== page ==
This is the one. The post I’ve been leading to. When I started my “the Directors” column in 2009, I knew that covering the great Alfred Hitchcock was a necessity, no matter how long it took. I’ve been chipping away at Hitch’s filmography for a good long while, and below is what I (finally) have to report. I do hope you enjoy my thoughts on every film by the Master of Suspense, and feel free to share your favorite Hitch films as well!
Tuesday, May 26, 2015
Tuesday, May 19, 2015
The girl is missing. Three-year-old Brittney Little was last seen in a furniture store as her young mother, Maveen (Sarah Sokolovic), and Maveen’s boyfriend (Common), playfully argued about which type of couch to buy. Two detectives are called to investigate, and they soon begin to unravel a complex plot that could help explain Brittney’s disappearance.
But that’s not where Every Secret Thing begins.
Last week, I was invited to participate in a podcast discussion about Harmony Korine’s masterful film, Spring Breakers. The Vern, Jay Cluitt, JD Duran, Nikhat Zahra and I spent 90 minutes talking about all aspects of the film – from the neon cinematography to the hyper editing, dangerous perceptions to surprising (but very welcome) feminism. It’s always a pleasure to be a part of the LAMBcast, especially when I’m such a huge admirer of the film in discussion. Click here to give the podcast a listen!
Wednesday, May 13, 2015
A few months ago, I called Harmony Korine’s Spring Breakers one of my favorite films released so far this decade. It’s a neon-infused mind fuck freak show that I can’t get enough of. I was recently invited to participate in a LAMBcast discussion of the film (which will be posted on or around this Friday), and in preparation for that podcast, I decided to rewatch the movie. But this time, I paid close attention to the things I love most about Spring Breakers that are rarely discussed. Here’s what I found.
Wednesday, May 6, 2015
Vincent D’Onofrio is a character actor’s character actor. Frequently altering his voice, appearance and general mannerisms from role to role, D’Onofrio has been one of acting’s best chameleons for decades. Make-up can help with physical change, sure. As can elaborate costumes. But when they’re at their best, D’Onofrio’s transformations cut to the bone. He’s a notoriously dedicated Method actor who never shies from going all in. I hope you enjoy this trip into D’Onofrio’s dark world.
Friday, May 1, 2015
Noah Baumbach’s films are about people of a certain age, and how they respond to the time they’ve had, and the time they have left. These ages vary – from the confused collection of college grads in Kicking and Screaming, to the fortysomethings with twentysomething hearts in While We’re Young. Isolation is another theme of his work; how one deals with the confusion of the hyper world around them.
In discussing Baumbach’s career, I’m going to be talking a lot about time. The time expressed in the films themselves, but also how time in real life has allowed me to appreciate his work more. Rarely have I had a reversal on so many films by the same director. Proof that, as we get older, sometimes films really do get better.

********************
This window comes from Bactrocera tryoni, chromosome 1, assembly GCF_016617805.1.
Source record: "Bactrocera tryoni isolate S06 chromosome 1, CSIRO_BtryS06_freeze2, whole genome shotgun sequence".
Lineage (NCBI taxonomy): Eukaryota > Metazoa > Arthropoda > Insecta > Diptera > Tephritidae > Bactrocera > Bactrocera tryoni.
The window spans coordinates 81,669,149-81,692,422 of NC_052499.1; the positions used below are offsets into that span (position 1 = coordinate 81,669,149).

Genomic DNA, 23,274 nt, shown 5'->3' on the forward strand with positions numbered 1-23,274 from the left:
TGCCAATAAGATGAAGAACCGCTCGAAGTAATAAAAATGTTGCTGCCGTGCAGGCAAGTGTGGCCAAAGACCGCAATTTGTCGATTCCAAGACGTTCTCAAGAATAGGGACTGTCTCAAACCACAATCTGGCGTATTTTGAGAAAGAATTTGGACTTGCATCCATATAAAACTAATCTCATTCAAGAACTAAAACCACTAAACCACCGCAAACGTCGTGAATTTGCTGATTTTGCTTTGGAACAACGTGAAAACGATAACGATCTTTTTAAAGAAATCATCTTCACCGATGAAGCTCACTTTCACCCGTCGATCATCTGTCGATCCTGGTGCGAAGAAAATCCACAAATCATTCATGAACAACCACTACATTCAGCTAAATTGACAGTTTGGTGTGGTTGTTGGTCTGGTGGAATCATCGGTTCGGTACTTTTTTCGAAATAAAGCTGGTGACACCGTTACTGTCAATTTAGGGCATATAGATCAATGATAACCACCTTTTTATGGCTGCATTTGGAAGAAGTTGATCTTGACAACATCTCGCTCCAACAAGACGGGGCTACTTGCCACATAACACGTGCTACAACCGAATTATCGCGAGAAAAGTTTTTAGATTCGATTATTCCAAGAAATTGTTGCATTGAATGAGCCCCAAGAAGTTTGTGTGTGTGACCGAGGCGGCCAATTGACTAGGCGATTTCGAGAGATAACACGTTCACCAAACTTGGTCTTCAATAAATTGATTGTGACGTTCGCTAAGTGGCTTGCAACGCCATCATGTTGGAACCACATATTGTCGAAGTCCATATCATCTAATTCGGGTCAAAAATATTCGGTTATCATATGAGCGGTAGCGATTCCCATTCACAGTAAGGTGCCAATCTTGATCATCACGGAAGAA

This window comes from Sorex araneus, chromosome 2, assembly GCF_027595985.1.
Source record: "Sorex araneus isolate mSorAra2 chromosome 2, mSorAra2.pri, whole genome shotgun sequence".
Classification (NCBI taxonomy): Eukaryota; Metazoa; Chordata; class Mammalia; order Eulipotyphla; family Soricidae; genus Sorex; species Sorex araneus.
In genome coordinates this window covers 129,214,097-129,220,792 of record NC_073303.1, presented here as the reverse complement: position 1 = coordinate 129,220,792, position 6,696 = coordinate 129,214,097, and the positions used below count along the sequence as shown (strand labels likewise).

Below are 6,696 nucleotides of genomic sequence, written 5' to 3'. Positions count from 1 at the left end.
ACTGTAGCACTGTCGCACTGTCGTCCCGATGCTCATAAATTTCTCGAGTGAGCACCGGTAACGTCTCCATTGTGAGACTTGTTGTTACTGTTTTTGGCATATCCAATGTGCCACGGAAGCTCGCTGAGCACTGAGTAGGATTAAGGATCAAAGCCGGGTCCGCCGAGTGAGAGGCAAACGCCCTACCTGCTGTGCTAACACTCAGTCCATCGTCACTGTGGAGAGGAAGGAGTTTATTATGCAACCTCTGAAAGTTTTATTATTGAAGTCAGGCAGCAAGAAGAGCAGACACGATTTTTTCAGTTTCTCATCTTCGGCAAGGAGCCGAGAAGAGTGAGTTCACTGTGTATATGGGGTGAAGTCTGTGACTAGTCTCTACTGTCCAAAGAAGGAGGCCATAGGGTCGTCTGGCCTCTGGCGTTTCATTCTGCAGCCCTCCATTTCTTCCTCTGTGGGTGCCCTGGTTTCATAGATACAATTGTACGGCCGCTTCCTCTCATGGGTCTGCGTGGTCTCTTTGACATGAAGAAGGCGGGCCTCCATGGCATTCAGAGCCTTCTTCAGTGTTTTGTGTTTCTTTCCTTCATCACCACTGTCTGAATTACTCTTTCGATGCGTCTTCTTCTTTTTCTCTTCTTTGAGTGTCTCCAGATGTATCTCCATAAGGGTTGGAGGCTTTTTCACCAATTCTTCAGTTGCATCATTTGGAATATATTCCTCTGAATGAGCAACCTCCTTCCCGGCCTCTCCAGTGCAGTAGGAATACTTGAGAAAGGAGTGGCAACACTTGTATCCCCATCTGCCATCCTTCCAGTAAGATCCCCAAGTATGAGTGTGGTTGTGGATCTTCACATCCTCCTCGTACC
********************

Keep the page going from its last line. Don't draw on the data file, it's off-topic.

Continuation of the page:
Tuesday, April 28, 2015
Thursday, April 23, 2015
A few days ago, I highlighted several things I love about Terrence Malick’s The Thin Red Line that I feel are rarely (if ever) discussed. Here’s the second part of the post, which will, to be clear, spoil all major plot points of the movie. So please see the movie first before reading this post. This is too good a film to have ruined in print.
Catch up by checking out Part 1 of this post here.
Monday, April 20, 2015
Terrence Malick’s The Thin Red Line is the best war film I’ve ever seen. I’ve always considered it one of my favorite films of all time, and in watching it for this post, I couldn’t contain my praise. So, for the first time, I’m splitting one of my “That No One Talks About” lists into two parts. Part 1 today, Part 2 later this week. I hope you enjoy my thoughts on this film. And fair warning: I’m discussing The Thin Red Line in full here. If you haven’t seen it, I suggest doing so immediately, then, if you want, coming back and checking out these posts. Enjoy!
Wednesday, April 15, 2015
Friday, April 10, 2015
One of the best parts about getting to know someone is showing them movies I love. But in the beginning, I’ve found that it’s important to be slightly cautious. On date two, for example, I wouldn’t suggest watching Cries and Whispers while you eat a nice dinner you’ve prepared (not that I’ve ever done that or anything). Instead, below are a handful of great films that, in my experience, are good at easing your way into the movie side of a relationship. Some are romantic, others are funny, and some are just plain fun. No matter the genre, whether you watch them on your first date or fifth, I’m confident that they’ll all go over well.
Tuesday, April 7, 2015
Friday, April 3, 2015
Monday, March 30, 2015
We’re a few months past the halfway point of the 2010s, and I thought it’d be fun to take a look back over the past five years and highlight which films I’ve loved the most. It’s funny, while I typically remember 2010 as a weak year for films, after drafting this list, that’s clearly not the case. Most of these movies are about pain. Others are about love. Few, but some, are just plain damn fun.
Tuesday, March 24, 2015
We all know Tom Noonan. Whether he’s masked by monster make-up, shadowing Philip Seymour Hoffman, pulling a cameo in a Michael Mann flick, or terrorizing young women, Tom Noonan is a character actor whose face is impossible to forget. His career is full of such excellent choices. Large roles in tiny films, or tiny roles in large films, Noonan always delivers with his unique brand of restraint. I just love watching this guy work.